US works on essential ground support for a bin Laden strike

Terror in America: Pakistan
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The Independent Online

With America's military planners considering every option for retaliation, officials are involved in close discussions with their Pakistani counterparts about how to carry out strikes on neighbouring Afghanistan without adding to an already tense political situation inside that country.

A delegation of American officials is to arrive in Pakistan this week to discuss ground support requirements for military action. Washington has not asked Pakistan to allow it to base large numbers of troops on its soil – a request that would be both politically difficult for the Pakistan government and logistically difficult for American forces.

But one alternative would be to use Special Forces to conduct raids on Osama bin Laden's bases inside Afghanistan. The Washington Post reported yesterday that under the options being considered, assault troops would be moved into Pakistan only at the last moment – probably from ships in the Arabian Sea or from friendly Gulf nations such as Kuwait and Oman.

Military planners believe that even if America launches its attacks from the sea, it will still require some sort of land presence – probably in Pakistan or Uzbekistan, which has said it will co-operate with President Bush. But Uzbekistan's border is far from both the Afghan capital, Kabul, and the city of Kandahár, near which Mr bin Laden's bases are said to be sited.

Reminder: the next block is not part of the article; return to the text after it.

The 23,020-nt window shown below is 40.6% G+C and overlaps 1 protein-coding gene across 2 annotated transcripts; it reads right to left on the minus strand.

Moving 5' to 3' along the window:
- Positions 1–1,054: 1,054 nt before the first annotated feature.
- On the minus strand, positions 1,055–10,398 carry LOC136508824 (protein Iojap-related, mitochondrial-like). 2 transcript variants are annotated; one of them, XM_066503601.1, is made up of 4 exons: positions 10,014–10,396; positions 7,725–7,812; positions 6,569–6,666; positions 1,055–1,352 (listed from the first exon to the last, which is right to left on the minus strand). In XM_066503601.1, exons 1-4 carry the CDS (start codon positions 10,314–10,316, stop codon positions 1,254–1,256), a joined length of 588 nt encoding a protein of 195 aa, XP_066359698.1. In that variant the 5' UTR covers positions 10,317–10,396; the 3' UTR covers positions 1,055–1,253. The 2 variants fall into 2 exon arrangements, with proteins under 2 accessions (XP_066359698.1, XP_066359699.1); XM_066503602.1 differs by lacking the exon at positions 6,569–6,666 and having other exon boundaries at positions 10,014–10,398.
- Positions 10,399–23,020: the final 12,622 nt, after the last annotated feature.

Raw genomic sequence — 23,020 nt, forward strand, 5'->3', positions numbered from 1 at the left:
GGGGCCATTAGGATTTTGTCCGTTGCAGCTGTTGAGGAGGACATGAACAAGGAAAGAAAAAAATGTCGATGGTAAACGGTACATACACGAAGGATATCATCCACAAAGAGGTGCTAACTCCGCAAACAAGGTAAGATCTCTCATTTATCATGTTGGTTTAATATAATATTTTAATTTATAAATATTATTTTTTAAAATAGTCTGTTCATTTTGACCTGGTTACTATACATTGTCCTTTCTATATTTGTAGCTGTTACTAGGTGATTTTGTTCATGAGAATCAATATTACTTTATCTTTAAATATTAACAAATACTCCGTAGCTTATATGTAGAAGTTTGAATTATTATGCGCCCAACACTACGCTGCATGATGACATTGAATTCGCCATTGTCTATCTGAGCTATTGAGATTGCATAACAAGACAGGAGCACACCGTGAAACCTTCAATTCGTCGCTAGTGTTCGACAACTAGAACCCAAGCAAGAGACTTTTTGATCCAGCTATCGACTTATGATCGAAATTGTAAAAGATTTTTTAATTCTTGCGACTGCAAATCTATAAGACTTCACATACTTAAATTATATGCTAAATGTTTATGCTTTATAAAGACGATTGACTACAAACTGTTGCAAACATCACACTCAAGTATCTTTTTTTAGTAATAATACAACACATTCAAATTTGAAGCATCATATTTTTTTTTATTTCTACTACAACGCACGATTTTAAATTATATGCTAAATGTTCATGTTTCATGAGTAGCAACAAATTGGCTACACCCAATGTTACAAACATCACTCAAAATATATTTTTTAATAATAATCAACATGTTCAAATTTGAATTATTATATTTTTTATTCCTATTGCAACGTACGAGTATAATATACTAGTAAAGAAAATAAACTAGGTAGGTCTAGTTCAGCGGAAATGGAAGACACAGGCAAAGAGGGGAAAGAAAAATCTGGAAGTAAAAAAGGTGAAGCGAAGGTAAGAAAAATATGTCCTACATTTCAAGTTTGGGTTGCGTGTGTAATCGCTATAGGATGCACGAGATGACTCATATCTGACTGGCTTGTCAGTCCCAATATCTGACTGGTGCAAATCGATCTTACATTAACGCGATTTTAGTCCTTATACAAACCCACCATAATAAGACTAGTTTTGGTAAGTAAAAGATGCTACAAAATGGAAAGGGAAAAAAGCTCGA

One Pakistani official told the newspaper: "You can run a limited war with the facilities that the US Navy has in the Arabian Sea. But they are no substitute to a solid support paraphernalia on the ground."

As a result, Pakistan would almost certainly have to house an operations headquarters as well as the Special Forces helicopters that would be used for the short hop across the border into Afghanistan.

There would also have to be a back-up team in Pakistan, possibly Army Rangers, should the Special Forces operation not go according to plan.

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